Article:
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Contact information
For information on Wisconsin's rare plants, contact:
Kevin Doyle
608-416-3377

Sand Dune Willow (Salix cordata)

Life history

Species overview

Sand Dune Willow (Salix cordata), a Wisconsin Endangered plant, is found on Lake Michigan dunes. Blooming occurs throughout May; fruiting occurs throughout June. The optimal identification period for this species is late May through early September.

Synonyms: Salix adenophylla, Salix cordata var. cordata, Salix syrticola

Identification

  • Distinguishing characteristics: Leaves green beneath, usually permanently wooly; pedicels 0.5 to 1 mm. This genus is notoriously difficult to distinguish to the specific level when not in flower.
  • Flower characteristics: Flowers unisexual; staminate catkins (also called aments) with 2 filaments and developing on branchlets with green, densely silky bracts; anthers yellow; pistillate catkins with glabrous ovaries and styles usually greater than .5 mm; pistillate bracts narrowly ovate.
  • Fruit characteristics: Lanceolate, 5 to 8 mm, smooth.
  • Leaf characteristics: Alternate, lance-ovate to broadly ovate, 4 to 8 cm long by 1.5 to 4 cm wide, abruptly tapering to a sharp point, the margins concave at the tip, glandular-serrate, rounded or cordate at the base, green on both sides, strongly nerved beneath.

Phenology

  • Blooming phenology: throughout May
  • Fruiting phenology: throughout June
  • Optimum time to identify: The optimal identification period for this species is late May through early September

Other

  • Growth form: Shrub
  • Vegetative reproduction:
  • Life cycle: Perennial
  • Comments: Associated Species: Salix rigida, S. interior, Ammophila breviligulata, Calamovilfa longifolia, Elymus canadensis, Juniperus communis, Artemisia campestris.

State status

Status and Natural Heritage Inventory documented occurrences in Wisconsin

The table below provides information about the protected status - state and federal - and the rank (S and G Ranks) for Sand Dune Willow (Salix cordata). See the Working List Key for more information about abbreviations. Counties shaded blue have documented occurrences for this species in the Wisconsin Natural Heritage Inventory database. The map is provided as a general reference of where this species has been found to date and is not meant as a range map.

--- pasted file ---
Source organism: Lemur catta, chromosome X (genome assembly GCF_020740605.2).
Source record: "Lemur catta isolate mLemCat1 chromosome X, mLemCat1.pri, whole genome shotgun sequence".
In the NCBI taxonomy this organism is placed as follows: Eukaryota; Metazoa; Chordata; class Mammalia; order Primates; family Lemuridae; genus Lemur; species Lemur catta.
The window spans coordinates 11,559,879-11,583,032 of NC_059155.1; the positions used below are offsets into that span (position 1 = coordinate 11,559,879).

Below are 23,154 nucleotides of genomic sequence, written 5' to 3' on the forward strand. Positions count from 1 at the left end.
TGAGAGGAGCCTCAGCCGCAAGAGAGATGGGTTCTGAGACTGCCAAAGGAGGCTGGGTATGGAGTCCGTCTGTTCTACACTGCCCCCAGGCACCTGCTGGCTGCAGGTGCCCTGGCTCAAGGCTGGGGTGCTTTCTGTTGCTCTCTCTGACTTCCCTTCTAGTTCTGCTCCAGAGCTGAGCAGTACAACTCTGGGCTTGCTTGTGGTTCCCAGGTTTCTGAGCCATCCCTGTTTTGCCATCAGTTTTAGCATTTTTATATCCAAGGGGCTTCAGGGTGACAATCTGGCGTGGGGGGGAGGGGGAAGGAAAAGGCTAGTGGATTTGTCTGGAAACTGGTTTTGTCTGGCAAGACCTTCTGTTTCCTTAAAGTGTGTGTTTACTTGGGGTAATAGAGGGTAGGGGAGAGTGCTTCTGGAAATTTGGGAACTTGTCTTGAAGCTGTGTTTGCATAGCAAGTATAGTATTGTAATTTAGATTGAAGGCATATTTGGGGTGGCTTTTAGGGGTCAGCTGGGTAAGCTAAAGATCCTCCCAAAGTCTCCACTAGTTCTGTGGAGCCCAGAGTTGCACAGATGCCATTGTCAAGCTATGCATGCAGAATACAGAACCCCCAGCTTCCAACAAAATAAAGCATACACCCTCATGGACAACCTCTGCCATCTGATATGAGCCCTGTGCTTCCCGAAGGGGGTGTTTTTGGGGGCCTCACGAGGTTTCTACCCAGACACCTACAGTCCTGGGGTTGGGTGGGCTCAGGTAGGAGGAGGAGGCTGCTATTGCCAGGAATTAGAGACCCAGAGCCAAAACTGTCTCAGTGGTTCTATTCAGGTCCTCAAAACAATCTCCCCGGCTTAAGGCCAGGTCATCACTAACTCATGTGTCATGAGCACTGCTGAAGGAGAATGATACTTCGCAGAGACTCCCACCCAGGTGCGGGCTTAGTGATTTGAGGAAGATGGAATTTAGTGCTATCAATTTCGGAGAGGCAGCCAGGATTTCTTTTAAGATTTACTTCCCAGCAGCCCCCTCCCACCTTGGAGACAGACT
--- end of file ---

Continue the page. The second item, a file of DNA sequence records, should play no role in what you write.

Documented locations of Salix cordata in the Natural Heritage Inventory Database as of July 2015.


Summary Information
State StatusEND
Federal Status in Wisconsinnone
State RankS1
Global RankG4
Tracked by NHIY

Habitats and landscapes

The Natural Heritage Inventory has developed scores indicating the degree to which each of Wisconsin's rare plant species is associated with a particular natural community or ecological landscape. This information is similar to that found in the Wildlife Action Plan for animals. As this is a work in progress, we welcome your suggestions and feedback.

General habitat information

  • Habitat description: Found on Lake Michigan dunes.
  • Soils: Sandy and alluvial soils.

Natural communities

This table lists the natural communities that are associated with Sand Dune Willow. Scores for natural community associations are: "significant" association (score=3), "moderate association" (score=2) or the species can be present but is only weakly associated with the community (score=1).

Natural communities score
Great Lakes Dune 3

Ecological landscapes

This table lists the ecological landscape association scores for Sand Dune Willow. The scores (3=High, 2=Moderate, 1=Low, 0=None) also correspond to the map.

Map of the Ecological Landscapes of Wisconsin.

Species guidance

The Endangered Resources Program has developed avoidance measures and management guidelines for plants on the Natural Heritage Working List. These are a work in progress, and we welcome your suggestions and feedback. Sources used in developing this information can be found here.

Avoidance measures

These are specific actions designed to avoid "take" (mortality) of this species.

  • Avoid broadcast spraying of herbicides; use care with spot spraying.
  • Avoid known individual plant locations and conduct operations elsewhere when they are least likely to cause damage. Ideally, this would involve frozen, snow-covered ground. However, in areas of the state where frozen conditions are unreliable, very dry soils late in the growing season might be the best available alternative. Consult with a biologist, if needed.

Management guidance

Management guidelines are additional considerations that may help maintain or enhance habitat for this species

  • Avoid any activities that destabilize the dune, including the use of off-road vehicles, removal of native vegetation and pedestrian recreational overuse.
  • Avoid disturbance to shorelines and the forest-beach interface.

Photos


Sand Dune Willow  Photo.

Photo © Jim McEvoy.

Sand Dune Willow  Photo.

Photo © William S. Alverson.

Sand Dune Willow  Photo.

Photo © William S. Alverson.

Sand Dune Willow  Photo.

Photo © Jim McEvoy.


Support for Wisconsin's rare plant information has been provided by the Division of Forestry, the Endangered Resources Fund and the Wisconsin Rare Plant Preservation Fund. To donate, visit the Natural Resources Foundation of Wisconsin [exit DNR].

Last revised: Friday, August 10, 2018
Southwest Savanna Southern Lake Michigan Coastal Western Coulees and Ridges Southeast Glacial Plains Central Sand Hills Central Lake Michigan Coastal Central Sand Plains Northern Lake Michigan Coastal Northern Lake Michigan Coastal Northeast Sands Western Prairie North Central Forest Northern Highlands Northwest Lowlands Northwest Sands Northwest Lowlands Superior Coastal Plains Forest Transition